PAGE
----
The function attributes page and the Shared Library Howto describe the visibility attribute. What I find interesting is that C++ private members should all be able to get visibility(“internal”) attributes. That is more interesting to me regarding shared library usage and C++ member protection levels. I’m sure it is nothing I will ever use, at least not in the near future, but it is definitely something new to me. I like new things. I like thinking about new things. I definitely like new light shed on old things, especially when they make me think about things which I wouldn’t otherwise.

Now it is late and I’m only 1/4 of the way through that Shared Library paper. I don’t think I can finish it, I’m too tired. That will probably be my epitaph “always too tired to finish things.”

9 thoughts on “SSH Connection Sharing, C++ Visibility, Share Libraries, and GCC Attributes. OH MY!”

  1. This is a really nifty feature!

    Following advice from the man page, I’m using “ControlPath ~/.ssh_control_%r@%h:%p”, since I log into the same host with different usernames. I’ve added this to the “Host *” section in my ~/.ssh/config, and for each host I want to use it on I add “ConnectionMaster auto” to the relevant host section, so it all Just Works.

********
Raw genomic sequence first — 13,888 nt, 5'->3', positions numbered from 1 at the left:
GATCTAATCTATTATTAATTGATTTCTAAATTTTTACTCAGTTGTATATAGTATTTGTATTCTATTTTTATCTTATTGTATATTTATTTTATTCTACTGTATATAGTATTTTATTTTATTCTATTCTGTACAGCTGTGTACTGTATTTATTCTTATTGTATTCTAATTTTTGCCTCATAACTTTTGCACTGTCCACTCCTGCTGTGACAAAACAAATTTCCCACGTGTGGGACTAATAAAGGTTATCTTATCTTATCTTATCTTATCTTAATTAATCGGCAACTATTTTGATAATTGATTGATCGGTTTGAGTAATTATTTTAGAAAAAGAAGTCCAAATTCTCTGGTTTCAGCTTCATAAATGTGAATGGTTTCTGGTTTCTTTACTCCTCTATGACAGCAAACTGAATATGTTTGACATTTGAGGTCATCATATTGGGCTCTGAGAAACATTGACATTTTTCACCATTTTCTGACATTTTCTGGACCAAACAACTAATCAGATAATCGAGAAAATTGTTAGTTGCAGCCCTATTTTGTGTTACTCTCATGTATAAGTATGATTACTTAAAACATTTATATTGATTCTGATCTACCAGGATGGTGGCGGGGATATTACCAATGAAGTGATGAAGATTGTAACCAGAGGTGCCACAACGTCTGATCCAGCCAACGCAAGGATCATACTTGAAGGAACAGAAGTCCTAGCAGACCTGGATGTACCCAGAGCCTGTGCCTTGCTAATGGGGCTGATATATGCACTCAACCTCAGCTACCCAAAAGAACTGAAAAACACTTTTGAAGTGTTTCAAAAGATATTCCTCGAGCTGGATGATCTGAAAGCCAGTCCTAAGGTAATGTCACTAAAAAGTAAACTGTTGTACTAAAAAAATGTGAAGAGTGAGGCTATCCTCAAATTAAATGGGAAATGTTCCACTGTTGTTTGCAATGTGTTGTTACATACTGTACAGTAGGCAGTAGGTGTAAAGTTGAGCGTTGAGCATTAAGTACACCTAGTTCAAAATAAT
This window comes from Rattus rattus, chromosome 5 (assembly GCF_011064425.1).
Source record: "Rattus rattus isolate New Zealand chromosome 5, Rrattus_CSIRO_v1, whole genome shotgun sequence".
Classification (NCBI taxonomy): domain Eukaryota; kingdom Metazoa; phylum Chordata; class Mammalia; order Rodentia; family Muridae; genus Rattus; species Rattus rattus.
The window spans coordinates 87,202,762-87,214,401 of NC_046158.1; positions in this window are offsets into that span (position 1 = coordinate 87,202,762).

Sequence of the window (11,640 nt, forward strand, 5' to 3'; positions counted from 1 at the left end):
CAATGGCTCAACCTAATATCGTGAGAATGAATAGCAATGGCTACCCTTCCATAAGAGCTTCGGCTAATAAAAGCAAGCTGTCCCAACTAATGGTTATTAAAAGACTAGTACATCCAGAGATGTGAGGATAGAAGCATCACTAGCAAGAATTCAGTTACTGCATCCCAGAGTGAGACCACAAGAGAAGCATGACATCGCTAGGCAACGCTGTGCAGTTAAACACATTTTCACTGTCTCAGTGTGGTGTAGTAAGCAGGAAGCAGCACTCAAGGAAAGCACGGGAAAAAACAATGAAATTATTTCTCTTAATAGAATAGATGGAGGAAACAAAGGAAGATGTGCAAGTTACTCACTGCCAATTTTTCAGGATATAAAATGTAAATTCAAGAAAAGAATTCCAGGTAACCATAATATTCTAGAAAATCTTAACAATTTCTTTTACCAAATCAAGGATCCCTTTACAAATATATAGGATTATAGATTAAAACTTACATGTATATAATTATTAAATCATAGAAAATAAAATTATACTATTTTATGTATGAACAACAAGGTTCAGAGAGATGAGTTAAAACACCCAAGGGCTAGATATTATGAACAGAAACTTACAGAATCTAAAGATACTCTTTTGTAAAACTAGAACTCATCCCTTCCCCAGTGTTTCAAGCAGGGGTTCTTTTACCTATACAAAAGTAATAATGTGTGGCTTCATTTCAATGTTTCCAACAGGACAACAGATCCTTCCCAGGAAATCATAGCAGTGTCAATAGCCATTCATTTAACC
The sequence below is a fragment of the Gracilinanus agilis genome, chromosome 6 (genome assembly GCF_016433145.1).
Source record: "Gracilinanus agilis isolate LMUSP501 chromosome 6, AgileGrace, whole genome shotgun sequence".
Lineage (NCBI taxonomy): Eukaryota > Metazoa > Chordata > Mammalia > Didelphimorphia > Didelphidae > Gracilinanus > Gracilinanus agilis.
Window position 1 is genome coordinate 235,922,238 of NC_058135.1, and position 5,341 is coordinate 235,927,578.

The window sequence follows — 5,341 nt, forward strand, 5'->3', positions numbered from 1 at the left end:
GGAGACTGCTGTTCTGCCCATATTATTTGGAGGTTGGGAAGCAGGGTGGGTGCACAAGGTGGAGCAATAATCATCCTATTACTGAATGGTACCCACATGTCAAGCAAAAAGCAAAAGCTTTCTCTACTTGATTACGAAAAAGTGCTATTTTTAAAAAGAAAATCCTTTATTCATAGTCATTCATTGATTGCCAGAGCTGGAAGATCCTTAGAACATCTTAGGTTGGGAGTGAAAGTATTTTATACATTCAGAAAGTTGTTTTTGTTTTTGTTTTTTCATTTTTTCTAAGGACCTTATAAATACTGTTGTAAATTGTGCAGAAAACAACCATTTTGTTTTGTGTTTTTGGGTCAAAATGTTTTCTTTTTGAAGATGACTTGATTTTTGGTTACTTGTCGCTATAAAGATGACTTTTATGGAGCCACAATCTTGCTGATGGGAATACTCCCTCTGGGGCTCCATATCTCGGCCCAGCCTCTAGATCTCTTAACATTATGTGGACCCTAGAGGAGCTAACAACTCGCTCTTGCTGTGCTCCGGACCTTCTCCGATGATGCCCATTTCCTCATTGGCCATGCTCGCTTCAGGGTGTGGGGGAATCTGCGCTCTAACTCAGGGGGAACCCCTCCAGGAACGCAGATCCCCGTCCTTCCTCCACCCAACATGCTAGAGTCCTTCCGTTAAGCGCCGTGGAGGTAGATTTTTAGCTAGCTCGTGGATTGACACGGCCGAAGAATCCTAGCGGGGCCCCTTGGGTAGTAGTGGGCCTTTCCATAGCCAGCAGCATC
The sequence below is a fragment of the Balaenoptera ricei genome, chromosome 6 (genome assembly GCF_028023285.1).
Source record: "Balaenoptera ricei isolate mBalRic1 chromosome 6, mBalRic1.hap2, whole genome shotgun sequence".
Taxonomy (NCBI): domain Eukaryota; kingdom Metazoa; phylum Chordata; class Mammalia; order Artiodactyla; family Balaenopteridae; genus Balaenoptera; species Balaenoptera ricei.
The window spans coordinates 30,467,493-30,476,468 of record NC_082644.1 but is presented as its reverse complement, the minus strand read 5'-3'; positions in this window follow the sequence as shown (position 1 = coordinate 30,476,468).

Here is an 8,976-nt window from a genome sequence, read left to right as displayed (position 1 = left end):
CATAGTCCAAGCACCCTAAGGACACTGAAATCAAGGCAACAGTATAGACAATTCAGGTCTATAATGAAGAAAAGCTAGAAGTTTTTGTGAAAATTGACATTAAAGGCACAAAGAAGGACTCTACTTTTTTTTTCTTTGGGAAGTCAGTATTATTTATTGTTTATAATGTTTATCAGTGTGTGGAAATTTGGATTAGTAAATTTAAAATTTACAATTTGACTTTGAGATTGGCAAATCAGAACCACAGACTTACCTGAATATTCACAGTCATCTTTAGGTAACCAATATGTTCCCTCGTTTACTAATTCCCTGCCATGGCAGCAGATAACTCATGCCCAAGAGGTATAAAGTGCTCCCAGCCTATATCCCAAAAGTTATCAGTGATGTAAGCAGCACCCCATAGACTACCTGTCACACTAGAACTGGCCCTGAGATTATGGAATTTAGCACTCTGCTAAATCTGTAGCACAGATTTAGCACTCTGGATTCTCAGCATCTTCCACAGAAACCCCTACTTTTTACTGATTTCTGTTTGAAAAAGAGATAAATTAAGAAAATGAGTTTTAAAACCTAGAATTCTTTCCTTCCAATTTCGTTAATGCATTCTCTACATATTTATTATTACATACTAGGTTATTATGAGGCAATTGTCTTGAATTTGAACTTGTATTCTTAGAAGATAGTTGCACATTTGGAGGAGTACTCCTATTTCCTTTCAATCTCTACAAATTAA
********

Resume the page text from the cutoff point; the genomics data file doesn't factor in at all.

2. You can have ssh automatically set up a master socket for every connection, with the following in your ssh config file:

    host *
    ControlMaster auto
    ControlPath ~/.ssh/master-%r@%h:%p

    For extra security, change ‘auto’ to ‘autoask’ and you will be prompted to confirm when additional connections are accepted.

  3. On windows (using cygwin ssh) a ‘:’ is not legal in a path name. So using this might be better:
    ControlPath ~/.ssh/master-%r@%h-%p (e.g. replace the ‘:’ with a ‘-‘ or something. It probably doesn’t matter unless you are setting ports to something different than 22)

    But, BTW, I can’t seem to get this to work on cygwin with SSH 4_5 — it is failing with the master connection saying mm_receive_fd: no message header and closing. Nothing evident on debug — heading to forums now.

  4. I confirm the Cygwin problem. I’m seeing the same mm_receive_fd under Cygwin running OpenSSH 4.6p1 on the control master session.

    On the slave session, the ssh attempt instantly spits out:

    ssh_msg_recv: read: header
    control_client: msg_recv

    I see no resolutions for this on google pertaining to any of these messages or primary fragments.

  5. Spoke too soon. A bit more digging came up with a definitive “impossible to fix”.

    Damien Miller:

    OpenSSH can’t do anything to resolve this, it is a limitation of the
    Cygwin platform libraries. If Cygwin is able to make fd passing work on
    Windows, then OpenSSH will automatically work.

    I’ll close this bug, because there is nothing we can do here.